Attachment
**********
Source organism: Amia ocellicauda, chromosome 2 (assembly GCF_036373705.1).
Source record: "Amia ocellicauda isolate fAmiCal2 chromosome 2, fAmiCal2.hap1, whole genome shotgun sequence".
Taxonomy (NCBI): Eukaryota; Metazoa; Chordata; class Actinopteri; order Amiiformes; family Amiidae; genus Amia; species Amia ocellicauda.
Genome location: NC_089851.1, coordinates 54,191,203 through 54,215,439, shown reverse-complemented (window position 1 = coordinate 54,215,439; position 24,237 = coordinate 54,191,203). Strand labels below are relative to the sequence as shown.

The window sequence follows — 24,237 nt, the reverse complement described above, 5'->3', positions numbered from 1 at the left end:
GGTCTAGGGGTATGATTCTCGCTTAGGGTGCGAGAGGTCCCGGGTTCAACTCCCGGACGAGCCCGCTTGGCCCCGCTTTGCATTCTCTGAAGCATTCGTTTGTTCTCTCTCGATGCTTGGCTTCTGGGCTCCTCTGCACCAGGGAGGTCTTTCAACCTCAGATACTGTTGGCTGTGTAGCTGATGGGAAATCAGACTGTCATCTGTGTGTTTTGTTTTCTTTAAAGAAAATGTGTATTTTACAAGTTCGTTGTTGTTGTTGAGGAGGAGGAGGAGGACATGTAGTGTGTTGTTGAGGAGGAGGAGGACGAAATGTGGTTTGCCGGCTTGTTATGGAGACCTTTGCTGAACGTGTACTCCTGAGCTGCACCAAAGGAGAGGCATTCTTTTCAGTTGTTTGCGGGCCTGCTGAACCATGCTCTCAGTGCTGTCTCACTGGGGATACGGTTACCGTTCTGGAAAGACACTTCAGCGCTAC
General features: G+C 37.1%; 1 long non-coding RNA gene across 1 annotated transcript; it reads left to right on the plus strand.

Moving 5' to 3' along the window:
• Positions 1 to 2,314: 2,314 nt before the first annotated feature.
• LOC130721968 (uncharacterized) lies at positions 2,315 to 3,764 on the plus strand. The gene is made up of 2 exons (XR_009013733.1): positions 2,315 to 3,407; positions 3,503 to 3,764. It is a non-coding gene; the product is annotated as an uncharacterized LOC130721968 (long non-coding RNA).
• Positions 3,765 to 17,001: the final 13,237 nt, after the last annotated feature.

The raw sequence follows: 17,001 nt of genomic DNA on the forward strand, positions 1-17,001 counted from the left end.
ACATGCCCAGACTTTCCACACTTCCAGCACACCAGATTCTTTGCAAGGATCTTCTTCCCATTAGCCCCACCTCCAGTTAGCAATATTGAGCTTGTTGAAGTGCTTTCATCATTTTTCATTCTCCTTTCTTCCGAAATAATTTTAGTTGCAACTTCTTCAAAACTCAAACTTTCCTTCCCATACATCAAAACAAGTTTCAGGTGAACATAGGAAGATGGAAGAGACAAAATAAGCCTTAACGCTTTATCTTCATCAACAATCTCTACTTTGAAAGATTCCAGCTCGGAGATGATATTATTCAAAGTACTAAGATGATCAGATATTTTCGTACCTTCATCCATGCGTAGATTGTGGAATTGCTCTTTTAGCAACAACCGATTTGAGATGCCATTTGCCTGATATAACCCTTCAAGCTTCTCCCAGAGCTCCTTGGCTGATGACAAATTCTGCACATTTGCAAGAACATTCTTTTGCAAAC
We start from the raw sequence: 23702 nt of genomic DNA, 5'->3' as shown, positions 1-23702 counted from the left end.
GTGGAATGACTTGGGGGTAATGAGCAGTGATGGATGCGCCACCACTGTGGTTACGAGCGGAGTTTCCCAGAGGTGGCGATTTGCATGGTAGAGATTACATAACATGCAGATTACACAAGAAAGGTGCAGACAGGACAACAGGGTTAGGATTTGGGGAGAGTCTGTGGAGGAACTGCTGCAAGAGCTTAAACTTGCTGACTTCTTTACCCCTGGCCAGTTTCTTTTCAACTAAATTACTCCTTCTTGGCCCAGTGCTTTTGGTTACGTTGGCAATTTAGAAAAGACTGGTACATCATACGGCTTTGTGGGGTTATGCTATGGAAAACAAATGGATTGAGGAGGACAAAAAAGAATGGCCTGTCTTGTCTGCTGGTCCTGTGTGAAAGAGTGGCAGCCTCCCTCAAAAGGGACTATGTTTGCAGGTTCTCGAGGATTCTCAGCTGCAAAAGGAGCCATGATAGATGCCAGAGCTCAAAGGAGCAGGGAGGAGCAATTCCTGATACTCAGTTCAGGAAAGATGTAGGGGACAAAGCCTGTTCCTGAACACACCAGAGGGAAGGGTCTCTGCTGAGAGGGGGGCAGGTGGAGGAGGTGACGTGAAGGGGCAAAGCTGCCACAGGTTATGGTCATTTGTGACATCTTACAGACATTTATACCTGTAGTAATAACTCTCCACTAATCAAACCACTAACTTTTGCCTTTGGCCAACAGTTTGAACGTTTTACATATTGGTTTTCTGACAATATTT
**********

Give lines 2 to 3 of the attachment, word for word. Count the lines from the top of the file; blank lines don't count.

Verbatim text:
Source record: "Amia ocellicauda isolate fAmiCal2 chromosome 2, fAmiCal2.hap1, whole genome shotgun sequence".
Taxonomy (NCBI): Eukaryota; Metazoa; Chordata; class Actinopteri; order Amiiformes; family Amiidae; genus Amia; species Amia ocellicauda.